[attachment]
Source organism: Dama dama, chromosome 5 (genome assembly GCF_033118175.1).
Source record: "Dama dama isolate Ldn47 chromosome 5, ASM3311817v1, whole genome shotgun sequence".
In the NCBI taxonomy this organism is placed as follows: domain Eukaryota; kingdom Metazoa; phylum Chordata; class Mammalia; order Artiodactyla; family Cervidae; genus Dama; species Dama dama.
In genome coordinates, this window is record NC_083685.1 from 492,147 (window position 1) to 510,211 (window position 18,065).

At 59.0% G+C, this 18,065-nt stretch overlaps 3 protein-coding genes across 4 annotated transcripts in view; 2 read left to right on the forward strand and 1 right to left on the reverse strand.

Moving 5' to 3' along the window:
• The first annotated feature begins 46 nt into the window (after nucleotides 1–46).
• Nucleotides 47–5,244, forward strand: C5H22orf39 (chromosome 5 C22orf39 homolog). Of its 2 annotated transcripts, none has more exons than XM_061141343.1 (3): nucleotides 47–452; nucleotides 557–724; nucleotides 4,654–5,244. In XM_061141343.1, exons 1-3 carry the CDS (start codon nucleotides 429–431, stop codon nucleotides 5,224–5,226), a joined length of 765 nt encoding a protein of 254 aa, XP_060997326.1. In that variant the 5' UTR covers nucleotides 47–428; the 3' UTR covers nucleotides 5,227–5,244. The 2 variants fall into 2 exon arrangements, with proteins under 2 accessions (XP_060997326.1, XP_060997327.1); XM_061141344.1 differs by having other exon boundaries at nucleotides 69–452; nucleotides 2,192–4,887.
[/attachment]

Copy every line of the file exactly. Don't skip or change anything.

Source organism: Dama dama, chromosome 5 (genome assembly GCF_033118175.1).
Source record: "Dama dama isolate Ldn47 chromosome 5, ASM3311817v1, whole genome shotgun sequence".
In the NCBI taxonomy this organism is placed as follows: domain Eukaryota; kingdom Metazoa; phylum Chordata; class Mammalia; order Artiodactyla; family Cervidae; genus Dama; species Dama dama.
In genome coordinates, this window is record NC_083685.1 from 492,147 (window position 1) to 510,211 (window position 18,065).

At 59.0% G+C, this 18,065-nt stretch overlaps 3 protein-coding genes across 4 annotated transcripts in view; 2 read left to right on the forward strand and 1 right to left on the reverse strand.

Moving 5' to 3' along the window:
• The first annotated feature begins 46 nt into the window (after nucleotides 1–46).
• Nucleotides 47–5,244, forward strand: C5H22orf39 (chromosome 5 C22orf39 homolog). Of its 2 annotated transcripts, none has more exons than XM_061141343.1 (3): nucleotides 47–452; nucleotides 557–724; nucleotides 4,654–5,244. In XM_061141343.1, exons 1-3 carry the CDS (start codon nucleotides 429–431, stop codon nucleotides 5,224–5,226), a joined length of 765 nt encoding a protein of 254 aa, XP_060997326.1. In that variant the 5' UTR covers nucleotides 47–428; the 3' UTR covers nucleotides 5,227–5,244. The 2 variants fall into 2 exon arrangements, with proteins under 2 accessions (XP_060997326.1, XP_060997327.1); XM_061141344.1 differs by having other exon boundaries at nucleotides 69–452; nucleotides 2,192–4,887.